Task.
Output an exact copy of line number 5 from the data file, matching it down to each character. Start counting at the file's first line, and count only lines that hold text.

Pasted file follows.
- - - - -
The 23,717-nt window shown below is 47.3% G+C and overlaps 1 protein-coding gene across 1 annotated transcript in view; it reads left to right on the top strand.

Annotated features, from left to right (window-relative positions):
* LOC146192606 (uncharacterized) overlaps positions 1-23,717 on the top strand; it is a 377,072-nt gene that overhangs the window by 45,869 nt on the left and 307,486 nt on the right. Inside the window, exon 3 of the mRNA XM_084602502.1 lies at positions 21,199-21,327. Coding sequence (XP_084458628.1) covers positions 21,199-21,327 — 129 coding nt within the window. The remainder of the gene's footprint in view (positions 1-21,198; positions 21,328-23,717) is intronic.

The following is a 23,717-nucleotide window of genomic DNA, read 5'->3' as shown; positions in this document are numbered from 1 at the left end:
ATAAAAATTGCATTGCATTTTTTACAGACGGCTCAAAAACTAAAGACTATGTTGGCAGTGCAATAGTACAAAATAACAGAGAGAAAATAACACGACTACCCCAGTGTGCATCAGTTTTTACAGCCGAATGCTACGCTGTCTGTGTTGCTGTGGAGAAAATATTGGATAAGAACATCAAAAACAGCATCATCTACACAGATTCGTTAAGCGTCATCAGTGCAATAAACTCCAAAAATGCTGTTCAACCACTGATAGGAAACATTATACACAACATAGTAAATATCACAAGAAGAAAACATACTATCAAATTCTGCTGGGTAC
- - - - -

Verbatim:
ATAAAAATTGCATTGCATTTTTTACAGACGGCTCAAAAACTAAAGACTATGTTGGCAGTGCAATAGTACAAAATAACAGAGAGAAAATAACACGACTACCCCAGTGTGCATCAGTTTTTACAGCCGAATGCTACGCTGTCTGTGTTGCTGTGGAGAAAATATTGGATAAGAACATCAAAAACAGCATCATCTACACAGATTCGTTAAGCGTCATCAGTGCAATAAACTCCAAAAATGCTGTTCAACCACTGATAGGAAACATTATACACAACATAGTAAATATCACAAGAAGAAAACATACTATCAAATTCTGCTGGGTAC